- Declaration of Biological Shipments (Highly Recommended although not required) (refer to Appendix C).
PART 2: Packaging Non Infectious Biological Samples
- Primary container (ie 0.5 – 0.65 mL sample tubes):
- Secondary container / sample tube box:
- Leak-proof. Examples: sample tube box inside a sealed plastic bag or screw-cap canister to protect samples from being crushed/broken by dry ice.
- Absorbent material must be placed between the primary and secondary containers to absorb entire contents of the primary containers. (Examples: paper towels, cotton balls, cellulose )
- Outer Packaging:
- Styrofoam® insulated boxes with a corrugated fiberboard outer box is the recommended outer packaging. Must be large enough to fit 5-12 kg of dry-ice. Min. 5 kg North America, min. 12 kg Overseas.
**Styrofoam® without an outer box is not acceptable outer packaging.
- For non-infectious specimen(s) affix appropriate label to the outer package – “Exempt Human Specimen” or “Exempt Animal Specimen” (refer to Appendix A, Figure 3).
- If shipping with dry ice, the outer package must have a Class 9 label affixed (refer to Appendix A, Figure 2). This must be marked with the proper shipping name (‘Dry Ice’), UN number (UN1845), net quantity (for example; 5 kg) and contact information. *Please use a label from your own shipping department if available.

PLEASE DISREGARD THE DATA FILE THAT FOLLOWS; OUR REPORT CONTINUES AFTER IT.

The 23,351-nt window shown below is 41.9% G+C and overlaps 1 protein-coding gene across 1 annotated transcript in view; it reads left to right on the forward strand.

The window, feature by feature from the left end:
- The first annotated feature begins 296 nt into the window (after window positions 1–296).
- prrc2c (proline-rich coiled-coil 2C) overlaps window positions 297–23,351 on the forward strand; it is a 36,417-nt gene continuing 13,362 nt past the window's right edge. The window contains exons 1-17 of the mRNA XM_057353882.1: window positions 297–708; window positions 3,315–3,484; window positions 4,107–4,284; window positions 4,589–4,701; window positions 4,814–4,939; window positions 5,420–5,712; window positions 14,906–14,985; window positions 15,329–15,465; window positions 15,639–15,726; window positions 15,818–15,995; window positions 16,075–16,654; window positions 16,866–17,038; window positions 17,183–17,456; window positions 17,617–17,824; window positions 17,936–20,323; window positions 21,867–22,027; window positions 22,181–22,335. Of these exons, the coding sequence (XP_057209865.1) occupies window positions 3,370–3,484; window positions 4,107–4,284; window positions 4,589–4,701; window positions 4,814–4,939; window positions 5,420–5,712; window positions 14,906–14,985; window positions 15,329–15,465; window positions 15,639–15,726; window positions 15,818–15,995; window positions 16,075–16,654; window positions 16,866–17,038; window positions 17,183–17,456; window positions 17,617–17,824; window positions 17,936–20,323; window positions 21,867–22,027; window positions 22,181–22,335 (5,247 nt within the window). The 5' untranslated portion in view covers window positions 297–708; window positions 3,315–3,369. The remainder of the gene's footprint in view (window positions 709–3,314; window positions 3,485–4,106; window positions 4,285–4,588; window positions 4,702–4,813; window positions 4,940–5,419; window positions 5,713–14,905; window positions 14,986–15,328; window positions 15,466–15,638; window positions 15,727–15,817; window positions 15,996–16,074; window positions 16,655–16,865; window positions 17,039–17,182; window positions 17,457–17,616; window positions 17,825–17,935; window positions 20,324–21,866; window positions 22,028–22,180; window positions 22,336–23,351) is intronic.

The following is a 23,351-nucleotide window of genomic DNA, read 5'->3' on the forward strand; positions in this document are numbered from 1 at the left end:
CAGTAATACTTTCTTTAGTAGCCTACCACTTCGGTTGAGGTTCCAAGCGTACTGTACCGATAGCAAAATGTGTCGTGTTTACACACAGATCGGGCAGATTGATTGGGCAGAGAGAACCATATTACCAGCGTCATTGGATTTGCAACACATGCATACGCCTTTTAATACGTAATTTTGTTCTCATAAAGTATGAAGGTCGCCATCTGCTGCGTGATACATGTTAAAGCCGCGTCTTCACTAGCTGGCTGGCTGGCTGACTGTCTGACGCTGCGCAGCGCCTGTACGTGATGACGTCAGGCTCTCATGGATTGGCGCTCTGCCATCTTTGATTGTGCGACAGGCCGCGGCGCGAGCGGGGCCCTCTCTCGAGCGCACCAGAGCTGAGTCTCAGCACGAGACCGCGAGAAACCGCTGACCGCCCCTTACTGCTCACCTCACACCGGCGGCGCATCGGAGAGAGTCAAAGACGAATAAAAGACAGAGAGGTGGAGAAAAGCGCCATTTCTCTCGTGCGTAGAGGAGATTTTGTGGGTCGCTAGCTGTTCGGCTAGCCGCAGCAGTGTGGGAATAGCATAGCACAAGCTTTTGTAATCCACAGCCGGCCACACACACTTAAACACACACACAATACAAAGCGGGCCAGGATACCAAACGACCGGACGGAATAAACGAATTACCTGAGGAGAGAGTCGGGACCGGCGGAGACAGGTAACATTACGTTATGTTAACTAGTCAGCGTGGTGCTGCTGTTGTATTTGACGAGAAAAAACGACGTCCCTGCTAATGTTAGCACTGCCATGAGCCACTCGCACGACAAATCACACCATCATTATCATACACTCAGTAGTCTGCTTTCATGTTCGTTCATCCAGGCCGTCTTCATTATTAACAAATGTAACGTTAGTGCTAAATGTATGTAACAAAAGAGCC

PART 3: Shipping Delays and Dry Ice Info
Shipping delays can happen, but if you prepare for them, your samples will arrive in good condition. Delays can be a result of Customs’ delays or logistical delays.
Reasons for Customs’ Delays:
- Improperly filled out paper work. (ie. incomplete item description on waybill or commercial invoice)
- Missing paper work (ie. missing commercial invoice – 3 copies required)
- Animal samples – Any package labeled as an animal specimen (as opposed to human), WILL be delayed for at least one day to receive clearance and permits from the Canadian Food Inspection Agency (CFIA). Therefore, if you are using an express overnight shipping service, it will take at least 2-days. To address this extra shipping time, ensure you have enough dry-ice (see “How much Dry Ice Should I Use?” below). Packages denoted as ‘human samples’ are rarely refused.
- NOTE: The CFIA has updated the clearance requirements for rodent samples: if the samples are from prairie dogs, African giant pouched rats, or squirrels they are automatically refused import to Canada. Please check with your local export requirements as well as Canadian imports with regards to your sample type. At the moment Primate samples are very difficult to import and permits may take over a month with extra fees incurred.
Reasons for Logistical Delays:
Logistical Delays are very rare – However, it can happen. Here are some examples:
- Airport closures (ie weather).